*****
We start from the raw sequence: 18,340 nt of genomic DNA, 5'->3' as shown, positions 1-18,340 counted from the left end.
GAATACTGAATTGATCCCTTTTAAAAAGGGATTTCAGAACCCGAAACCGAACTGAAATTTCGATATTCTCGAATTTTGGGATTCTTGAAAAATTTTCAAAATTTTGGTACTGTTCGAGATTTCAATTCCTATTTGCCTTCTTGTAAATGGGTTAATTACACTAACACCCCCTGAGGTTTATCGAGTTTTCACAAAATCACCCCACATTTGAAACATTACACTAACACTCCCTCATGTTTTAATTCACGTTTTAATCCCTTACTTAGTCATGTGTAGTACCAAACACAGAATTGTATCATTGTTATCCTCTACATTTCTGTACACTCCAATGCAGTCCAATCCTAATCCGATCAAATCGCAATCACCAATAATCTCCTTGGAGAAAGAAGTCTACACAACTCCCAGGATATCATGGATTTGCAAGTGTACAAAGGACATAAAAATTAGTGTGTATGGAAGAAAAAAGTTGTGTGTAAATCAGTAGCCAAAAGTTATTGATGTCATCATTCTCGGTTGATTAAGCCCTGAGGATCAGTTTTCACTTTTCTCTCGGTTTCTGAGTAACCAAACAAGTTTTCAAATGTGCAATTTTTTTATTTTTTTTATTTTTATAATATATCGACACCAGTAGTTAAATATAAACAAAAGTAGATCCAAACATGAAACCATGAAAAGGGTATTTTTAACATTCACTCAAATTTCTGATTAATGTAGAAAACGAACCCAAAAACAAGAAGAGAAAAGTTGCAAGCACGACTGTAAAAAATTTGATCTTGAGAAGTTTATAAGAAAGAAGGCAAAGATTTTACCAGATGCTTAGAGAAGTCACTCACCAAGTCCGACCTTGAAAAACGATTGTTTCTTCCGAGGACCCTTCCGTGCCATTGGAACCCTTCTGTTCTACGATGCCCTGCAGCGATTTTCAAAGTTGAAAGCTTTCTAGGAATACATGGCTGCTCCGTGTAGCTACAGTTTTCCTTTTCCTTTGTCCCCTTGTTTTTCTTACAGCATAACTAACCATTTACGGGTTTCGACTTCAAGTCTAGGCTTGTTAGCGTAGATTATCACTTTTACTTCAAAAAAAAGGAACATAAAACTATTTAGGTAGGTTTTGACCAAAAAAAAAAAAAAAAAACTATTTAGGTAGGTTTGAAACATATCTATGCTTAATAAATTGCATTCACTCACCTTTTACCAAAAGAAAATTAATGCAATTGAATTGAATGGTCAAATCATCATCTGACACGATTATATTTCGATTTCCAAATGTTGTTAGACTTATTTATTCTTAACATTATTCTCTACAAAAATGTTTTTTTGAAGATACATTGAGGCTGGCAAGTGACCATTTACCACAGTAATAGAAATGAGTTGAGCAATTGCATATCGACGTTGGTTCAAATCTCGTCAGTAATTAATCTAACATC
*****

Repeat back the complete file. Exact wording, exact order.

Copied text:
We start from the raw sequence: 18,340 nt of genomic DNA, 5'->3' as shown, positions 1-18,340 counted from the left end.
GAATACTGAATTGATCCCTTTTAAAAAGGGATTTCAGAACCCGAAACCGAACTGAAATTTCGATATTCTCGAATTTTGGGATTCTTGAAAAATTTTCAAAATTTTGGTACTGTTCGAGATTTCAATTCCTATTTGCCTTCTTGTAAATGGGTTAATTACACTAACACCCCCTGAGGTTTATCGAGTTTTCACAAAATCACCCCACATTTGAAACATTACACTAACACTCCCTCATGTTTTAATTCACGTTTTAATCCCTTACTTAGTCATGTGTAGTACCAAACACAGAATTGTATCATTGTTATCCTCTACATTTCTGTACACTCCAATGCAGTCCAATCCTAATCCGATCAAATCGCAATCACCAATAATCTCCTTGGAGAAAGAAGTCTACACAACTCCCAGGATATCATGGATTTGCAAGTGTACAAAGGACATAAAAATTAGTGTGTATGGAAGAAAAAAGTTGTGTGTAAATCAGTAGCCAAAAGTTATTGATGTCATCATTCTCGGTTGATTAAGCCCTGAGGATCAGTTTTCACTTTTCTCTCGGTTTCTGAGTAACCAAACAAGTTTTCAAATGTGCAATTTTTTTATTTTTTTTATTTTTATAATATATCGACACCAGTAGTTAAATATAAACAAAAGTAGATCCAAACATGAAACCATGAAAAGGGTATTTTTAACATTCACTCAAATTTCTGATTAATGTAGAAAACGAACCCAAAAACAAGAAGAGAAAAGTTGCAAGCACGACTGTAAAAAATTTGATCTTGAGAAGTTTATAAGAAAGAAGGCAAAGATTTTACCAGATGCTTAGAGAAGTCACTCACCAAGTCCGACCTTGAAAAACGATTGTTTCTTCCGAGGACCCTTCCGTGCCATTGGAACCCTTCTGTTCTACGATGCCCTGCAGCGATTTTCAAAGTTGAAAGCTTTCTAGGAATACATGGCTGCTCCGTGTAGCTACAGTTTTCCTTTTCCTTTGTCCCCTTGTTTTTCTTACAGCATAACTAACCATTTACGGGTTTCGACTTCAAGTCTAGGCTTGTTAGCGTAGATTATCACTTTTACTTCAAAAAAAAGGAACATAAAACTATTTAGGTAGGTTTTGACCAAAAAAAAAAAAAAAAAACTATTTAGGTAGGTTTGAAACATATCTATGCTTAATAAATTGCATTCACTCACCTTTTACCAAAAGAAAATTAATGCAATTGAATTGAATGGTCAAATCATCATCTGACACGATTATATTTCGATTTCCAAATGTTGTTAGACTTATTTATTCTTAACATTATTCTCTACAAAAATGTTTTTTTGAAGATACATTGAGGCTGGCAAGTGACCATTTACCACAGTAATAGAAATGAGTTGAGCAATTGCATATCGACGTTGGTTCAAATCTCGTCAGTAATTAATCTAACATC